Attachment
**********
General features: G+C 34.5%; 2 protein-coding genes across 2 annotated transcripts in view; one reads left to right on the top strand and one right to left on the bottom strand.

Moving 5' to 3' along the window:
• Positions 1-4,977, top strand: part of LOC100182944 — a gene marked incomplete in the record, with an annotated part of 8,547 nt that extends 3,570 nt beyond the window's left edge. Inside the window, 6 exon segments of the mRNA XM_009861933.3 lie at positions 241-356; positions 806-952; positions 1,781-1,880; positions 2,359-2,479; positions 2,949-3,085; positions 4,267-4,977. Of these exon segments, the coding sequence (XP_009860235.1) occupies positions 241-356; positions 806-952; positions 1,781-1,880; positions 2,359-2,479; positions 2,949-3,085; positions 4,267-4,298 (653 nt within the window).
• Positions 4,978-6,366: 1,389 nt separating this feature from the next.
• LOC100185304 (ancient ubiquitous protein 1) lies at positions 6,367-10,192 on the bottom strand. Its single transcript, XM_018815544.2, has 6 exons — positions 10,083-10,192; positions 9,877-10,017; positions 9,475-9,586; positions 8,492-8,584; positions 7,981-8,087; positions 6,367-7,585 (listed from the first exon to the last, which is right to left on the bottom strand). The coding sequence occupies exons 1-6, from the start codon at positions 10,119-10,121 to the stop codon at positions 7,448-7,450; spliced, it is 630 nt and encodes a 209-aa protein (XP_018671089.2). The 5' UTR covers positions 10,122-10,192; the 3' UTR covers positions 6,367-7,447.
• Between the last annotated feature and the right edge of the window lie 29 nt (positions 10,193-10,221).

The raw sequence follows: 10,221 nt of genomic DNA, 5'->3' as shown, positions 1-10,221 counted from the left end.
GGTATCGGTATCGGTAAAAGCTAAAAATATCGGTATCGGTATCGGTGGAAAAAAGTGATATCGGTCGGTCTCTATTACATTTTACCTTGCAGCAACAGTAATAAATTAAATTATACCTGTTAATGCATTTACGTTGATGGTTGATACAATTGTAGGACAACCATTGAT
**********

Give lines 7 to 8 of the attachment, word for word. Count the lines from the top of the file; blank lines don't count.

The raw sequence follows: 10,221 nt of genomic DNA, 5'->3' as shown, positions 1-10,221 counted from the left end.
GGTATCGGTATCGGTAAAAGCTAAAAATATCGGTATCGGTATCGGTGGAAAAAAGTGATATCGGTCGGTCTCTATTACATTTTACCTTGCAGCAACAGTAATAAATTAAATTATACCTGTTAATGCATTTACGTTGATGGTTGATACAATTGTAGGACAACCATTGAT